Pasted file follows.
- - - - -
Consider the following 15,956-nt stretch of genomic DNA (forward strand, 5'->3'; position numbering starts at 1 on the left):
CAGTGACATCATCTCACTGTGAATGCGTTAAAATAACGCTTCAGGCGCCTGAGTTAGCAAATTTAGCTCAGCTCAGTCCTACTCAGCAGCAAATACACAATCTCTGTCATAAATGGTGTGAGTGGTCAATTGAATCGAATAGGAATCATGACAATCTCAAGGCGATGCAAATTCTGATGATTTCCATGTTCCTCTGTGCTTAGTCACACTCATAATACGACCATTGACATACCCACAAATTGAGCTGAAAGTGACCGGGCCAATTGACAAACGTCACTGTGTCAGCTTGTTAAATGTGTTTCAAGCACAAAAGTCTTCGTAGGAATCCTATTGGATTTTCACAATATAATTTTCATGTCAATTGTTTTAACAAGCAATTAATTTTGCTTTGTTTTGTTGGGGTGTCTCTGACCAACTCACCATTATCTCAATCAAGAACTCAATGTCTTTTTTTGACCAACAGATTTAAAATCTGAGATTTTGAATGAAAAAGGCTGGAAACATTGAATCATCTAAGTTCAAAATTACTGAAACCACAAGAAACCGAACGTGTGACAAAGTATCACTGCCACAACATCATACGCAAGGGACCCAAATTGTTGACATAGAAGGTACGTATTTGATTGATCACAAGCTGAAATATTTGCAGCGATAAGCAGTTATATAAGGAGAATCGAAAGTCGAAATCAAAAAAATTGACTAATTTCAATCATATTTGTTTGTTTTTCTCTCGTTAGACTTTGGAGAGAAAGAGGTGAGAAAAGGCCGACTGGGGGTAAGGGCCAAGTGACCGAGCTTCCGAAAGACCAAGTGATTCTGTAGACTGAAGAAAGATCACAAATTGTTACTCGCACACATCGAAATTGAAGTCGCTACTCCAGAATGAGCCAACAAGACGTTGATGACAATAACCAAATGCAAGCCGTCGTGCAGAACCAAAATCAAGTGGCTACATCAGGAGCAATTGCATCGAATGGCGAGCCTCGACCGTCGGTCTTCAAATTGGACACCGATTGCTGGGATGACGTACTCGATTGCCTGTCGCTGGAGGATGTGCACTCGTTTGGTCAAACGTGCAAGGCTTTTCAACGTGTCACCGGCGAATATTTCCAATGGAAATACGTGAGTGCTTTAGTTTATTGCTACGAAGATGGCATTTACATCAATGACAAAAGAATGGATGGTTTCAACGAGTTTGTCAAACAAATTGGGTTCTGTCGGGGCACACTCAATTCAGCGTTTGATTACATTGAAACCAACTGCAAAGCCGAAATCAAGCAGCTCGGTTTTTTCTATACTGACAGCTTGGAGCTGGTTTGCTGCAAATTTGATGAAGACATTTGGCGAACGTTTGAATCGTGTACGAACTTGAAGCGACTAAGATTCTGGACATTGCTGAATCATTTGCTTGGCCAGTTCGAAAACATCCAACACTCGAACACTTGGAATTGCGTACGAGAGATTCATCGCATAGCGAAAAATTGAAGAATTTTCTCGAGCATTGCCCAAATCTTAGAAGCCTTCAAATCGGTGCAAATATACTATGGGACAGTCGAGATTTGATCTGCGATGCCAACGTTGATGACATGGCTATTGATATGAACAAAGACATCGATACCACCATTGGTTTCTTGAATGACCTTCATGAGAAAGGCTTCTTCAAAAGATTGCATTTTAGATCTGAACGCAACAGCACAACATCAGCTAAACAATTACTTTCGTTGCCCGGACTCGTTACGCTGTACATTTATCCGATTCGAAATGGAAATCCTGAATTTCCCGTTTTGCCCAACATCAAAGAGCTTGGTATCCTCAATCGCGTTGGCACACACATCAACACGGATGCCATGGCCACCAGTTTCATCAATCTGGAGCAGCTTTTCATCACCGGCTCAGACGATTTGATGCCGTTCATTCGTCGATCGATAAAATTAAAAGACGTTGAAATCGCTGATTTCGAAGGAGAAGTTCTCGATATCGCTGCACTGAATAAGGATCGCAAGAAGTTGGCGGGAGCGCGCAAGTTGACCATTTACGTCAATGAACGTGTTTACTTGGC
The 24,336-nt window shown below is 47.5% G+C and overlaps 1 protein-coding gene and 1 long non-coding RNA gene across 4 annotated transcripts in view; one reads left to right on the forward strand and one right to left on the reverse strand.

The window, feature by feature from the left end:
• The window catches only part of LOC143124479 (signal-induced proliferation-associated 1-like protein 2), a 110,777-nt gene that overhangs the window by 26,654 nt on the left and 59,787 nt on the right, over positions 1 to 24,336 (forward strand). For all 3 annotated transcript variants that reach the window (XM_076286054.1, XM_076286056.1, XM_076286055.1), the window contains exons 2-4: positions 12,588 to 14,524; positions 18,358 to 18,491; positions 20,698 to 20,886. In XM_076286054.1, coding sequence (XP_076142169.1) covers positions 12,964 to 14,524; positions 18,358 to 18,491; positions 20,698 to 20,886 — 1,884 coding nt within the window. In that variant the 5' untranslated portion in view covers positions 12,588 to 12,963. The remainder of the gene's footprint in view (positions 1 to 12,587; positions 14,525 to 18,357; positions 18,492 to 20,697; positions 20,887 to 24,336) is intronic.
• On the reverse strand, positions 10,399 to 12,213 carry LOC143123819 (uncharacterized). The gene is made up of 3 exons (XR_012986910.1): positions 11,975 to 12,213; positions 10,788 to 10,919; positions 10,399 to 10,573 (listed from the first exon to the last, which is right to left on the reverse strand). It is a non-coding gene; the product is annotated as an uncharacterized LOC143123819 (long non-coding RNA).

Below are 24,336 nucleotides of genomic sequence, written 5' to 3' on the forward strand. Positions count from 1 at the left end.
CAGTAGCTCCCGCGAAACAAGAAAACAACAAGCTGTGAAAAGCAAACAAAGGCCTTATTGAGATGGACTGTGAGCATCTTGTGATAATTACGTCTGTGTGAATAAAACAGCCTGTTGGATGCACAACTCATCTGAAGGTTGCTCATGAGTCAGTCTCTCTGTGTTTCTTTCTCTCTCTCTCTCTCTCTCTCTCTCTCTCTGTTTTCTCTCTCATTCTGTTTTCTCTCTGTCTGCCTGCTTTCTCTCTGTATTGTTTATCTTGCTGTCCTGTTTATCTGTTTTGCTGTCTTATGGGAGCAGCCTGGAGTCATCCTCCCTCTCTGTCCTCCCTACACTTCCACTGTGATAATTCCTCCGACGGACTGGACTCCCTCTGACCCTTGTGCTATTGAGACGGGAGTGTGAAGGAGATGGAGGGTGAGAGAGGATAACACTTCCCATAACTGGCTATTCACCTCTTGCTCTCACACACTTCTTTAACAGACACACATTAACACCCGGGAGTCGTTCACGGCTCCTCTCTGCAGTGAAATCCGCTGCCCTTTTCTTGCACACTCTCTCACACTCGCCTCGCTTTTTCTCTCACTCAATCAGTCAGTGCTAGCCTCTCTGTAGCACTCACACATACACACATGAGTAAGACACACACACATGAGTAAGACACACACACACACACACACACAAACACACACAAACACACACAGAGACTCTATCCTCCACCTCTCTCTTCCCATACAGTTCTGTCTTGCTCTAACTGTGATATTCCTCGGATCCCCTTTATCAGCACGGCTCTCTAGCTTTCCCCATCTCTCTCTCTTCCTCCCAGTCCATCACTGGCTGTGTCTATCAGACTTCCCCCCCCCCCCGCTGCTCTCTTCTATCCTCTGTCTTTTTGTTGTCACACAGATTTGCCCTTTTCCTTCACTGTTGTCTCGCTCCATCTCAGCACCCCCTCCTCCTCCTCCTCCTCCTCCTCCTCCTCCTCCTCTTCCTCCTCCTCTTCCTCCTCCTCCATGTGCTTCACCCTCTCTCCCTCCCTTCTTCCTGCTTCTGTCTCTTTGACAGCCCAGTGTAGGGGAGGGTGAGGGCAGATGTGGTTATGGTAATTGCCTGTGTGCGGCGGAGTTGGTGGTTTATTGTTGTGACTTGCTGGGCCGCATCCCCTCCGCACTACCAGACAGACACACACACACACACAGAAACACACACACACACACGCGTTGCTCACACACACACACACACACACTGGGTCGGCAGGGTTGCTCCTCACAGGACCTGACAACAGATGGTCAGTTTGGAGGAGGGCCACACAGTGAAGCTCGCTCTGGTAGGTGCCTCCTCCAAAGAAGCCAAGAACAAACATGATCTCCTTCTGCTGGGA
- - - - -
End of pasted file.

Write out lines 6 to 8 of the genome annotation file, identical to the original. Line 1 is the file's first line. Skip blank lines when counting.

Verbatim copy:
• On the reverse strand, positions 10,399 to 12,213 carry LOC143123819 (uncharacterized). The gene is made up of 3 exons (XR_012986910.1): positions 11,975 to 12,213; positions 10,788 to 10,919; positions 10,399 to 10,573 (listed from the first exon to the last, which is right to left on the reverse strand). It is a non-coding gene; the product is annotated as an uncharacterized LOC143123819 (long non-coding RNA).

Below are 24,336 nucleotides of genomic sequence, written 5' to 3' on the forward strand. Positions count from 1 at the left end.
CAGTAGCTCCCGCGAAACAAGAAAACAACAAGCTGTGAAAAGCAAACAAAGGCCTTATTGAGATGGACTGTGAGCATCTTGTGATAATTACGTCTGTGTGAATAAAACAGCCTGTTGGATGCACAACTCATCTGAAGGTTGCTCATGAGTCAGTCTCTCTGTGTTTCTTTCTCTCTCTCTCTCTCTCTCTCTCTCTCTCTGTTTTCTCTCTCATTCTGTTTTCTCTCTGTCTGCCTGCTTTCTCTCTGTATTGTTTATCTTGCTGTCCTGTTTATCTGTTTTGCTGTCTTATGGGAGCAGCCTGGAGTCATCCTCCCTCTCTGTCCTCCCTACACTTCCACTGTGATAATTCCTCCGACGGACTGGACTCCCTCTGACCCTTGTGCTATTGAGACGGGAGTGTGAAGGAGATGGAGGGTGAGAGAGGATAACACTTCCCATAACTGGCTATTCACCTCTTGCTCTCACACACTTCTTTAACAGACACACATTAACACCCGGGAGTCGTTCACGGCTCCTCTCTGCAGTGAAATCCGCTGCCCTTTTCTTGCACACTCTCTCACACTCGCCTCGCTTTTTCTCTCACTCAATCAGTCAGTGCTAGCCTCTCTGTAGCACTCACACATACACACATGAGTAAGACACACACACATGAGTAAGACACACACACACACACACACACAAACACACACAAACACACACAGAGACTCTATCCTCCACCTCTCTCTTCCCATACAGTTCTGTCTTGCTCTAACTGTGATATTCCTCGGATCCCCTTTATCAGCACGGCTCTCTAGCTTTCCCCATCTCTCTCTCTTCCTCCCAGTCCATCACTGGCTGTGTCTATCAGACTTCCCCCCCCCCCCGCTGCTCTCTTCTATCCTCTGTCTTTTTGTTGTCACACAGATTTGCCCTTTTCCTTCACTGTTGTCTCGCTCCATCTCAGCACCCCCTCCTCCTCCTCCTCCTCCTCCTCCTCCTCCTCCTCTTCCTCCTCCTCTTCCTCCTCCTCCATGTGCTTCACCCTCTCTCCCTCCCTTCTTCCTGCTTCTGTCTCTTTGACAGCCCAGTGTAGGGGAGGGTGAGGGCAGATGTGGTTATGGTAATTGCCTGTGTGCGGCGGAGTTGGTGGTTTATTGTTGTGACTTGCTGGGCCGCATCCCCTCCGCACTACCAGACAGACACACACACACACACAGAAACACACACACACACACGCGTTGCTCACACACACACACACACACACTGGGTCGGCAGGGTTGCTCCTCACAGGACCTGACAACAGATGGTCAGTTTGGAGGAGGGCCACACAGTGAAGCTCGCTCTGGTAGGTGCCTCCTCCAAAGAAGCCAAGAACAAACATGATCTCCTTCTGCTGGGA